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Florida Caverns State Park

Florida Caverns State Park

Florida Caverns takes its name from the beautiful Florida Cavern tour cave. Equal in beauty to such famous sites as Mammoth Cave and Carlsbad Caverns, the caves at Florida Caverns State Park contain dazzling formation of stalactites, stalagmites, soda straws, columns, rimstones, flowstones and draperies.

These fragile formations are composed of calcite, a mineral dissolved from limestone rock when surface water containing carbonic acid percolates through the rock into the caves. As this mineral-charged water encounters the air inside the caves, layers of calcite are deposited. The creation of these stunning formations often take tens of thousands of years, and even the slightest disturbance by humans can destroy these delicate natural wonders.

People also may adversely affect a variety of animals that visit or dwell within the caves. The endangered gray bat, found in some caves, is easily disturbed by human voices or lights. If awakened during the winter months, hibernating bats expend valuable energy which they otherwise need to survive. Caves inhabited by gray bats receive special legal protection under the federal Endangered Species Act of 1973.

Florida Cavern is the only developed “tour cave” in the park. Florida Park Service permits are required to enter all other caves in the park. Some of the caves which require permits for entry are open for scientific research only. For the protection of the unique and sensitive resources which are found in these caves, visitors are asked to respect the off-limits status of these caves.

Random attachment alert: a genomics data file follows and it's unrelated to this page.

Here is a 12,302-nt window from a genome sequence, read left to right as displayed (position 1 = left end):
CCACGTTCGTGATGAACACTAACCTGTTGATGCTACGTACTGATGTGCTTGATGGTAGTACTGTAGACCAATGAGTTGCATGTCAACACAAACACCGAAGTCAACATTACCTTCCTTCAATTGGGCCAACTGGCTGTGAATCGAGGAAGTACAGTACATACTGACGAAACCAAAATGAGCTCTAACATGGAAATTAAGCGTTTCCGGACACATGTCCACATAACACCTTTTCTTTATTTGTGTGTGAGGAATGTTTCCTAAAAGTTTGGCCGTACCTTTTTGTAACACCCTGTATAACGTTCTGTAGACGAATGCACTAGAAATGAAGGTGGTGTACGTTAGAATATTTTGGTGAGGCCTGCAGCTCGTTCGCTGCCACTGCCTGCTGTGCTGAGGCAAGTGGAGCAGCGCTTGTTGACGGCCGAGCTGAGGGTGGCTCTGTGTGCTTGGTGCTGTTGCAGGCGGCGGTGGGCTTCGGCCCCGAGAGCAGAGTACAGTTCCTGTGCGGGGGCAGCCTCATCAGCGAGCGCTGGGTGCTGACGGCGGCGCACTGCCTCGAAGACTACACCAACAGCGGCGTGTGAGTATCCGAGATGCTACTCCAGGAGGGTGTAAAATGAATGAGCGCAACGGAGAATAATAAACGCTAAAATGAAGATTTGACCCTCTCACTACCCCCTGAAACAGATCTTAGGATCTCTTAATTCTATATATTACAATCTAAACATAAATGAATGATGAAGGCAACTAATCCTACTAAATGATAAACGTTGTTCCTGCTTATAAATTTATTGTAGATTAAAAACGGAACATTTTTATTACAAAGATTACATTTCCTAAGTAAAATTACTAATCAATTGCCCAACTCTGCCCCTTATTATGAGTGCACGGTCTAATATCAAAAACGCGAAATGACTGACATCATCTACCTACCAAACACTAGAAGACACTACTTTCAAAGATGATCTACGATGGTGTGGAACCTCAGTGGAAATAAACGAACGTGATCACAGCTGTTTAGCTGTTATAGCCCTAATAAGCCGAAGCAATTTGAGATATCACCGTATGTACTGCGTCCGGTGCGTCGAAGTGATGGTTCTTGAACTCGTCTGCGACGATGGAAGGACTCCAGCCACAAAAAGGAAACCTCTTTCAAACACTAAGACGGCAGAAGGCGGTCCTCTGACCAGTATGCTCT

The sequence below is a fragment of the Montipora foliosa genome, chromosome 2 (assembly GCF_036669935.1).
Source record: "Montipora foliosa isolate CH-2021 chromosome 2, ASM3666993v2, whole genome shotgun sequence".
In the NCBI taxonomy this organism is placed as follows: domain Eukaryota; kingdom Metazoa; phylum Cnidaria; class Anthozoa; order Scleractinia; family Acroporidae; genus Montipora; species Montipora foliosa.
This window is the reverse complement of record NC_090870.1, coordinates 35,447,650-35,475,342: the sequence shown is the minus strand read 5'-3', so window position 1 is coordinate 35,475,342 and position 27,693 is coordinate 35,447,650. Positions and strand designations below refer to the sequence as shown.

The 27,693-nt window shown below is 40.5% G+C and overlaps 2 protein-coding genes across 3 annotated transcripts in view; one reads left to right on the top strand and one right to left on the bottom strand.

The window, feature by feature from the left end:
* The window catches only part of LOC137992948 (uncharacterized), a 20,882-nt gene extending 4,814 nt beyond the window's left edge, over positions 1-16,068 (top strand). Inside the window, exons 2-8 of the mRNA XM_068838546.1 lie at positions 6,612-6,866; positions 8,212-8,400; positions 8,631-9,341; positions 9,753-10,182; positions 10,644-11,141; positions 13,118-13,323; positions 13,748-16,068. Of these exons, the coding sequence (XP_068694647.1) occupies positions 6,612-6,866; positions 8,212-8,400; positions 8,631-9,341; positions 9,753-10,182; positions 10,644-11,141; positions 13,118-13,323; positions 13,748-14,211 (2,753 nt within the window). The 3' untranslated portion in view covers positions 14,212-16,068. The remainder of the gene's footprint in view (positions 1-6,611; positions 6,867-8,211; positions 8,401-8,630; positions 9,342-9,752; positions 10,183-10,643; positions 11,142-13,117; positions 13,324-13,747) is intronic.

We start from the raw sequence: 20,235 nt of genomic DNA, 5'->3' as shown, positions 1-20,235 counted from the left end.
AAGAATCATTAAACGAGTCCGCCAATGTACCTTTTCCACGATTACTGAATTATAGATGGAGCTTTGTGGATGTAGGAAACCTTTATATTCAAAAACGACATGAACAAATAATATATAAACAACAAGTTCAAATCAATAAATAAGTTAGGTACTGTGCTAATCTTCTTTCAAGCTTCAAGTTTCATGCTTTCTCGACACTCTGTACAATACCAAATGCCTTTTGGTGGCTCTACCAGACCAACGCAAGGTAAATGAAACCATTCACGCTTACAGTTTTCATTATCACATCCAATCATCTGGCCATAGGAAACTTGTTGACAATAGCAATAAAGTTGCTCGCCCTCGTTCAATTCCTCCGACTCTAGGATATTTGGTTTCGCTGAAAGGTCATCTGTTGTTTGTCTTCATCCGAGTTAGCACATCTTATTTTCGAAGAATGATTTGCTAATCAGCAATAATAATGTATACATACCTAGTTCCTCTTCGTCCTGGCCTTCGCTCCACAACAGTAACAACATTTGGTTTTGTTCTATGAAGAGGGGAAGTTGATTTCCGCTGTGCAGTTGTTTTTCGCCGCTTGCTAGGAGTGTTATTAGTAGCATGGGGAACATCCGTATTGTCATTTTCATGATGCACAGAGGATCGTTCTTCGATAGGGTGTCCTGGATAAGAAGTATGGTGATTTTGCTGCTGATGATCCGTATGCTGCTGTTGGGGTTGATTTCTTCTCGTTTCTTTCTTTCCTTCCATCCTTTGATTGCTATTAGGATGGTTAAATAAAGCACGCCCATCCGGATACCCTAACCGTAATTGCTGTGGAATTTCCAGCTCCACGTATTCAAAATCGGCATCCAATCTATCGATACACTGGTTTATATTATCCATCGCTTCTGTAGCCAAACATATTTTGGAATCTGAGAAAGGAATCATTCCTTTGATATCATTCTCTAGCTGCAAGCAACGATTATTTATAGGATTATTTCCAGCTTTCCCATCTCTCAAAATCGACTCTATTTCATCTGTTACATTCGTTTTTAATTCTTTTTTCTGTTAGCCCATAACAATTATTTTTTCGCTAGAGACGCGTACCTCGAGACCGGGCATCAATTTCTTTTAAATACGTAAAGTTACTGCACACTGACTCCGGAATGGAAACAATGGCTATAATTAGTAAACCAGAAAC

Although the caverns are the focal point of this Florida state park, the 1,300-acre grounds also boast a wide variety of plants, animals and other natural resources. American beech, Southern Magnolia, white oak and dogwood trees are prominent throughout the park, along with a number of plants that are also found in the southern Appalachian Mountains of north Georgia. During your visit, be sure to look for such wildflowers as the Atamasco Lily that starts blooming in January, and the Lyre-leaf Sage which flowers in March. Culumbine and Mayapple also make their appearance in March. Yellow Leafcup dazzles the eye in June and the Cardinal Flower displays until frost. Woodpeckers, barred owls, beavers, alligators, rare Barbour’s map turtles and alligator snapping turtles also inhabit the area.

The pristine Chipola River flows underground in the park at the river sink and reappears several hundred feet downstream, thereby forming a natural bridge. In the early 1900s, loggers cut a ditch across this natural bridge to float logs downstream ACTIVITIES:


Other available activities:

The scenic Chipola River is a favorite spot for picnicking, camping, fishing, swimming and canoeing. Hiking and horseback riding trails are available. Equestrian facilities, group and individual campsites, shower and restroom facilities are nearby. Guided cavern tours and an audio-visual program are offered to interpret the caverns and other natural features of the park.

The guided cave tours are provided daily for a fee. Golfing is available at the Florida Caverns Golf Course. Information may be obtained by calling (850) 482-4257. For more information, contact:
Florida Caverns State Park
3345 Caverns Road,
Marianna, Florida 32446
(850) 482-9598